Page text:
Singapore Shophouse Market Continues Its Red Hot Streak with SGD30 Million Deals

Singapore Shophouse Market Continues Its Red Hot Streak : Singapore’s shophouses have long been popular and profitable real estate investments, but recent sales have hit new highs, with several changing hands for over S$30 million. These record-shattering deals highlight the demand for Singapore’s iconic shophouses.

A shophouse along Boat Quay recently sold for S$30 million, setting a new benchmark. Similarly, a shophouse on South Bridge Road transacted at S$31 million. Experts say rising land costs and limited supply amid strong demand from investors and owner-occupiers are driving prices.

In the year’s largest deal, a Chinese investor acquired a row of six shophouses in Boat Quay for S$80 million, with another river-facing unit in the area selling for S$30 million in May.

Prices for shophouses have surged to a record S$5,500 per square foot, doubling the rates of Manhattan’s Upper Fifth Avenue, the world’s most expensive shopping street in 2022. Sales of shophouses witnessed a 44 per cent increase, totaling S$415 million in the second quarter from the preceding one, as reported by Knight Frank.

Why Singapore Shophouse Market Continues Its Red Hot Streak

Shophouses appeal to investors due to their mixed-use format. The first floor serves as retail space while the upper floors are residential. This allows for rental income from business tenants as well as potential residential space. Additionally, their location in heritage districts near the CBD appeals to businesses seeking a unique character.

Singapore’s cache of historic shophouses granted conservation status amounts to roughly 6,500. Constructed during the colonial era spanning from the 1840s to the 1960s, these structures initially served as abodes for merchants and their families, with ground-level stores and upper-floor living quarters. As waves of immigrants flocked to Singapore, shophouses were repurposed as crowded, communal residences.

In a narrative akin to the rejuvenation of Brooklyn’s brownstones and London’s Victorian terraces, these rows have transitioned from urban remnants to prized symbols of sophisticated urban living. Adorned with vibrant facades, intricate plasterwork, and sheltered walkways, they have become sought-after locations for trendy restaurants, bars, and boutique hotels, thriving post-pandemic as tourism makes a comeback in the city-state.

Further fueling the demand is Singapore’s measures to regulate housing costs. In April, the city-state introduced additional levies for locals purchasing second homes and for foreign buyers acquiring any residential properties, in a bid to temper a sizzling real estate market. Shophouses, predominantly classified as commercial, bypass these regulations.

Neighbourhoods are changed with these hot deals

Renovating a shophouse is often a costly and time-intensive endeavor due to the age of the buildings and stringent conservation guidelines. Following Singapore’s independence in 1965, many traditional villages and low-rise structures made way for modernization. However, in the 1980s and ’90s, the city-state began prioritizing the preservation of its historical heritage, leading to the conservation of buildings in districts such as Chinatown and Little India.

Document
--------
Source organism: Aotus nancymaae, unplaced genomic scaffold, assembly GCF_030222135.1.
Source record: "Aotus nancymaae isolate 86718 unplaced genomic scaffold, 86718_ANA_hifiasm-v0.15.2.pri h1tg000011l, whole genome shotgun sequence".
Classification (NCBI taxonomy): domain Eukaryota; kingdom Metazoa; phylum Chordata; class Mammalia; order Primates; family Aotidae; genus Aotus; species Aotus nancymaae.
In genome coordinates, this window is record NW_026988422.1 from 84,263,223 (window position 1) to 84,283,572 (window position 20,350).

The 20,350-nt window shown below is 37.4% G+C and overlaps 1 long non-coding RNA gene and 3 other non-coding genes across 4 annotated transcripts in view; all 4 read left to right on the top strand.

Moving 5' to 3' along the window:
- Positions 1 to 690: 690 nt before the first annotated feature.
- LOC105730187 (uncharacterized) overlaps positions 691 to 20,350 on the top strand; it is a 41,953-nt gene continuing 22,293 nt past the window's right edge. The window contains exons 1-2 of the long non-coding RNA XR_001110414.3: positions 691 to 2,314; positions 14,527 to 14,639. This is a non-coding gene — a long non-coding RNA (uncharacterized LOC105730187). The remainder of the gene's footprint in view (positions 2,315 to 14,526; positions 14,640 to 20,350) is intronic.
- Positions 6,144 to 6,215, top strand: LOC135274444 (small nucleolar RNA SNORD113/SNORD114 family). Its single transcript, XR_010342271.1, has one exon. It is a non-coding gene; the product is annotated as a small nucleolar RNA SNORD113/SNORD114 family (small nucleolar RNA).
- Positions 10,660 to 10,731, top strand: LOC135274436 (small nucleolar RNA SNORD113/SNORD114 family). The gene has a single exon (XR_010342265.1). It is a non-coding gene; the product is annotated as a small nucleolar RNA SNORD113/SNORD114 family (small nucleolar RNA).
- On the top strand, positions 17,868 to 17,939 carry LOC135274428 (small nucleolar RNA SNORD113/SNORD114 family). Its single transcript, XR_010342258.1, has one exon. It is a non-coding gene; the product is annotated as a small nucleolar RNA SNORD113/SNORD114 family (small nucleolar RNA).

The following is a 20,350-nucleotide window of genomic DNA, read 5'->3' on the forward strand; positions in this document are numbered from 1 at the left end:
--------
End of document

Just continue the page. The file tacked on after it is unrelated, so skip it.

The once-seedy Joo Chiat neighborhood, previously associated with brothels and dilapidated shophouses, has transformed into one of Singapore’s liveliest and most Instagrammable areas. On weekends, crowds of youngsters and tourists can be found strolling along its candy-colored shophouse streets, capturing selfies.

In April, fashion brand Coach inaugurated its largest concept store globally in a three-story shophouse. Many of the island’s premier dining destinations are also nestled in shophouses, including Bjorn Frantzen’s three-Michelin-starred Zen and the popular local eatery Kok Sen. Retail outlets are looking to move away from malls—they prefer shophouses as they allow for curated, distinctive experiences that deviate from the mainstream.

Rising Shophouse prices creates a dilemma

However, rising shophouse prices present a dilemma for investors – are current valuations justified or overly speculative? While rents have risen, they have not kept pace with capital values. And conservation rules limit redevelopment potential.

Investors also face competition from deep-pocketed family offices and wealthy tycoons seeking trophy assets. More rational pricing may return if rising interest rates and economic uncertainty dampen sentiment. Nonetheless, Singapore’s strict land policies and growing capital inflows suggest the best shophouses will remain sought-after assets.

The government hasn’t turned a blind eye to this squeeze. In July, it introduced further tightening of real estate regulations, mandating that foreigners seek approval to purchase properties designed for both commercial and residential use. However, this move is expected to have limited impact, as it affects only about 5 per cent of shophouses.

Though no longer cheap, Singapore’s iconic shophouses still offer cachet and long-term potential. Savvy investors will weigh potential rental income and redevelopment opportunities against downside risks before committing to deals at current pricing levels. Nonetheless, these historic mixed-use properties continue to shine bright as highly-prized real estate jewels.

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